If we are to find multi-bagger potential, there are often underlying trends that can provide clues. Among other things, we’ll want to see two things; first, a growth to recover on capital employed (ROCE) and on the other hand, an expansion of the amount capital employed. Put simply, these types of businesses are dialing machines, which means they continually reinvest their profits at ever higher rates of return. However, after briefly reviewing the numbers, we don’t think NetEase (NASDAQ: NTES) has the makings of a multi-bagger going forward, but let’s see why it may be.
What is Return on Employee Capital (ROCE)?
For those who don’t know, ROCE is a measure of a company’s annual pre-tax profit (its return), relative to the capital employed in the company. The formula for this calculation on NetEase is:
Return on capital employed = Profit before interest and taxes (EBIT) ÷ (Total assets – Current liabilities)
0.14 = CN ¥ 14b ÷ (CN ¥ 155b – CN ¥ 54b) (Based on the last twelve months up to June 2021).
Thereby, NetEase has a ROCE of 14%. On its own, that’s a standard return, but it’s way better than the 11% generated by the entertainment industry.
See our latest review for NetEase
In the graph above, we measured NetEase’s past ROCE against its past performance, but the future is arguably more important. If you like, you can view analyst forecasts covering NetEase here for free.
The ROCE trend
In terms of NetEase’s historic ROCE movements, the trend is not great. To be more precise, ROCE has increased from 32% over the past five years. However, as both capital employed and income have increased, it appears that the company is currently continuing to grow, resulting in short-term returns. If these investments prove to be successful, it can bode very well for stock performance in the long run.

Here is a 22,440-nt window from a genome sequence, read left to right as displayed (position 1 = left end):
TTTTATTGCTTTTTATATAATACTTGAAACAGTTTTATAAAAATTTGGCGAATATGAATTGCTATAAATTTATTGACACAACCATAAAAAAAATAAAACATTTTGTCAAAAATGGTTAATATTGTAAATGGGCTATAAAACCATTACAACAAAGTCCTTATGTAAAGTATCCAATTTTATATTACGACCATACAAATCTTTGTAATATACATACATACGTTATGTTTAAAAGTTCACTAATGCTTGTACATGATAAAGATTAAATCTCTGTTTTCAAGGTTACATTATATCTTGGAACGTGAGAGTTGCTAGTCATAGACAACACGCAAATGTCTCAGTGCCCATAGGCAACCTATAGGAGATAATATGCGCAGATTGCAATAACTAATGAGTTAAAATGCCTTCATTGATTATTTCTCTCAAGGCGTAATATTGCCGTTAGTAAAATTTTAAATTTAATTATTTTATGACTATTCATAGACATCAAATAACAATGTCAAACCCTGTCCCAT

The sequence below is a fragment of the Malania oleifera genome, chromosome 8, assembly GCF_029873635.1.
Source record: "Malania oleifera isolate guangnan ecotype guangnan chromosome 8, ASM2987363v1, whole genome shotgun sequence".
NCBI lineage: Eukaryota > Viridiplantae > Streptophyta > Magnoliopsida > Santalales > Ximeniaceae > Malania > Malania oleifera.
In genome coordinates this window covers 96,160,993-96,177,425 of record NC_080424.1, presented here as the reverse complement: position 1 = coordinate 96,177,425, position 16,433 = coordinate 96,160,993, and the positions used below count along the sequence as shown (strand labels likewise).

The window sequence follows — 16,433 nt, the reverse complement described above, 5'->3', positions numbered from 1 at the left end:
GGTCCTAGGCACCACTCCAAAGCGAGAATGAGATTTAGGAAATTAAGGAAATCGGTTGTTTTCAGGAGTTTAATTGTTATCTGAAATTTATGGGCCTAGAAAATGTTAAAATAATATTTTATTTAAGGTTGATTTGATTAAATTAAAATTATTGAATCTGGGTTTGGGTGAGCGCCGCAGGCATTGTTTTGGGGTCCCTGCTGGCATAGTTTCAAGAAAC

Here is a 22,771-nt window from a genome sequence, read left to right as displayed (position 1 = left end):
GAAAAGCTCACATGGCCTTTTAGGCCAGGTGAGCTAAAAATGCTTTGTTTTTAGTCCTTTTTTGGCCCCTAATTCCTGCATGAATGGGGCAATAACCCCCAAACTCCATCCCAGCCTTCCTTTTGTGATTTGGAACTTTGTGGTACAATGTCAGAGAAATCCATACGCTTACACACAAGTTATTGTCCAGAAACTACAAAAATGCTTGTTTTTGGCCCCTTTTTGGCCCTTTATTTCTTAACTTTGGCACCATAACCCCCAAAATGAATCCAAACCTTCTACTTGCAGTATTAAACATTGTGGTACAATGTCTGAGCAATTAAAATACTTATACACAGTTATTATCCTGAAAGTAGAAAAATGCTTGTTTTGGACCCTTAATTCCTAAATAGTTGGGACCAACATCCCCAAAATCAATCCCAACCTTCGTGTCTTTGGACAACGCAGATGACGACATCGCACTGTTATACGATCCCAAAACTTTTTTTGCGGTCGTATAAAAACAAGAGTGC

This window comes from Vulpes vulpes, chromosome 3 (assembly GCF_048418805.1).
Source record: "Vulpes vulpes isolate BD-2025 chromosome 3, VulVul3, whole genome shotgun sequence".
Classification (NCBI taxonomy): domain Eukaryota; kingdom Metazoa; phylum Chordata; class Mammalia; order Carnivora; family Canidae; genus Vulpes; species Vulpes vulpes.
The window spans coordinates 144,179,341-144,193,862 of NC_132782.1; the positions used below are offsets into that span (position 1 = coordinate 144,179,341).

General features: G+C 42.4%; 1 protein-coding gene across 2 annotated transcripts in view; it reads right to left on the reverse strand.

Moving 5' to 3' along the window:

The key to take away
Although returns on capital have declined in the short term, we find promise that both revenue and capital employed have increased for NetEase. And the stock followed suit, earning 83% to shareholders over the past five years. So if these growth trends continue, we would be optimistic about the future of the title.
On a final note, we found 2 warning signs for NetEase that we think you should be aware of.
If you want to look for solid businesses with great income, check out this free list of companies with good balance sheets and impressive returns on equity.
This Simply Wall St article is general in nature. We provide commentary based on historical data and analyst forecasts using only unbiased methodology and our articles are not intended to be financial advice. It does not constitute a recommendation to buy or sell shares and does not take into account your goals or your financial situation. Our aim is to bring you long-term, targeted analysis based on fundamental data. Note that our analysis may not take into account the latest announcements from price sensitive companies or qualitative documents. Simply Wall St has no position in any of the stocks mentioned.
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